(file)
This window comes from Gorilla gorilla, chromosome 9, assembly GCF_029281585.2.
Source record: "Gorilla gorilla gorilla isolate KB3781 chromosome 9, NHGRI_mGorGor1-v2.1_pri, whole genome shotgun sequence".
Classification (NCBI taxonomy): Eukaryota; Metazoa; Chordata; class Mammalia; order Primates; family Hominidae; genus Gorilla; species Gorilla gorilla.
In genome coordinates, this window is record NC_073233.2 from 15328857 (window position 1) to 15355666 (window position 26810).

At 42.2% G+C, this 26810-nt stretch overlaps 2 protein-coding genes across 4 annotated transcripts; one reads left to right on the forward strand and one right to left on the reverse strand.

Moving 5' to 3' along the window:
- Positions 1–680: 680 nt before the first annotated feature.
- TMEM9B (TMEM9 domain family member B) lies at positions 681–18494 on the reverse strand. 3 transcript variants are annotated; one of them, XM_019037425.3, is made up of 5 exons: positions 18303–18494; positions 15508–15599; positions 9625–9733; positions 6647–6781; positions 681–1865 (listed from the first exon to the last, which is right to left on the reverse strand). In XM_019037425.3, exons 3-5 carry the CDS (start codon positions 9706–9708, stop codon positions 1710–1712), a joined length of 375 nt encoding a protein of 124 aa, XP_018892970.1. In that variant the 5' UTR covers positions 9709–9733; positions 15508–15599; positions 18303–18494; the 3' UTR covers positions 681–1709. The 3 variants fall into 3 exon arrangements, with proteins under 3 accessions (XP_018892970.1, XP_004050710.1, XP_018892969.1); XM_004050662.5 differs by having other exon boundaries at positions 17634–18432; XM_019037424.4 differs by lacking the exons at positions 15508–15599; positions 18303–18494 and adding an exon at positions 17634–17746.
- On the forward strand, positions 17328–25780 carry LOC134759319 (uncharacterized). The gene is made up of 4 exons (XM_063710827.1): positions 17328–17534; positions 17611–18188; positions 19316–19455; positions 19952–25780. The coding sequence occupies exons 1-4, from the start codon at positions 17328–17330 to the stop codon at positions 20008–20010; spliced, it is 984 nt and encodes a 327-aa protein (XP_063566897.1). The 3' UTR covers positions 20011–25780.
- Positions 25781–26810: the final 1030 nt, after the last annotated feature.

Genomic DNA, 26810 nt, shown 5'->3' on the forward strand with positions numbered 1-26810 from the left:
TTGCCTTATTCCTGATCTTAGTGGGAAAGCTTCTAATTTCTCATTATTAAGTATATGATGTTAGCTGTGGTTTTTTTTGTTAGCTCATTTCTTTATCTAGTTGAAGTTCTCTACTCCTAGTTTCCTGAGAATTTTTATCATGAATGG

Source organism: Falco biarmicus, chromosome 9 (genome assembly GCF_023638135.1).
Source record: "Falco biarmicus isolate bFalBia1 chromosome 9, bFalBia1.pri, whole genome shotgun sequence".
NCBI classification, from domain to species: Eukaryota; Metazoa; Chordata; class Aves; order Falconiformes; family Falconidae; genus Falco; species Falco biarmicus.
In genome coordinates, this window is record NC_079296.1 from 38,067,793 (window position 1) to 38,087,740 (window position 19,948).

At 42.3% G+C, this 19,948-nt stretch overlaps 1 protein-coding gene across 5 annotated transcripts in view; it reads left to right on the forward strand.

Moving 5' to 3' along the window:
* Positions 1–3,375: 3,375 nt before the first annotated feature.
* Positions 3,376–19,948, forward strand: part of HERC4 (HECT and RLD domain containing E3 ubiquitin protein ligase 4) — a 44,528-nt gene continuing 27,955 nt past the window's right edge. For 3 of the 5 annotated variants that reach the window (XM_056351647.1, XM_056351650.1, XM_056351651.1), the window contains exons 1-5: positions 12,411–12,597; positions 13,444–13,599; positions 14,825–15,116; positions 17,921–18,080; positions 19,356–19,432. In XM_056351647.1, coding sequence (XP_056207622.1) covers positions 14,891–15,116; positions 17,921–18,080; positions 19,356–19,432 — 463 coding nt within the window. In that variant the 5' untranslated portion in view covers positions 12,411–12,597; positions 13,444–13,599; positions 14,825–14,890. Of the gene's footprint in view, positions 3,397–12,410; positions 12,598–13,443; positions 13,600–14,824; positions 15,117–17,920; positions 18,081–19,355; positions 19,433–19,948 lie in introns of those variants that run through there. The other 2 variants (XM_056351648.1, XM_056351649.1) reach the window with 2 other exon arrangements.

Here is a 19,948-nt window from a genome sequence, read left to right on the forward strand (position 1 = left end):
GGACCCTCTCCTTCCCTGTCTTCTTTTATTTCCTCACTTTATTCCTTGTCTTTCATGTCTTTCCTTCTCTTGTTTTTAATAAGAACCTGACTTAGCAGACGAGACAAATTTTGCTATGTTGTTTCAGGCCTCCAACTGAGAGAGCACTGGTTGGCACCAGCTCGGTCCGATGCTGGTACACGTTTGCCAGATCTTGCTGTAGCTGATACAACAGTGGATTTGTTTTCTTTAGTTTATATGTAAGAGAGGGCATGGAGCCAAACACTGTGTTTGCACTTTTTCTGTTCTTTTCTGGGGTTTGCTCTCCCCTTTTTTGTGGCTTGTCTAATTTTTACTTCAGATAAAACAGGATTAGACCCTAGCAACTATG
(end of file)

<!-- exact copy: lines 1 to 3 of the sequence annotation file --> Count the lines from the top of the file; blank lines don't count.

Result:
This window comes from Gorilla gorilla, chromosome 9, assembly GCF_029281585.2.
Source record: "Gorilla gorilla gorilla isolate KB3781 chromosome 9, NHGRI_mGorGor1-v2.1_pri, whole genome shotgun sequence".
Classification (NCBI taxonomy): Eukaryota; Metazoa; Chordata; class Mammalia; order Primates; family Hominidae; genus Gorilla; species Gorilla gorilla.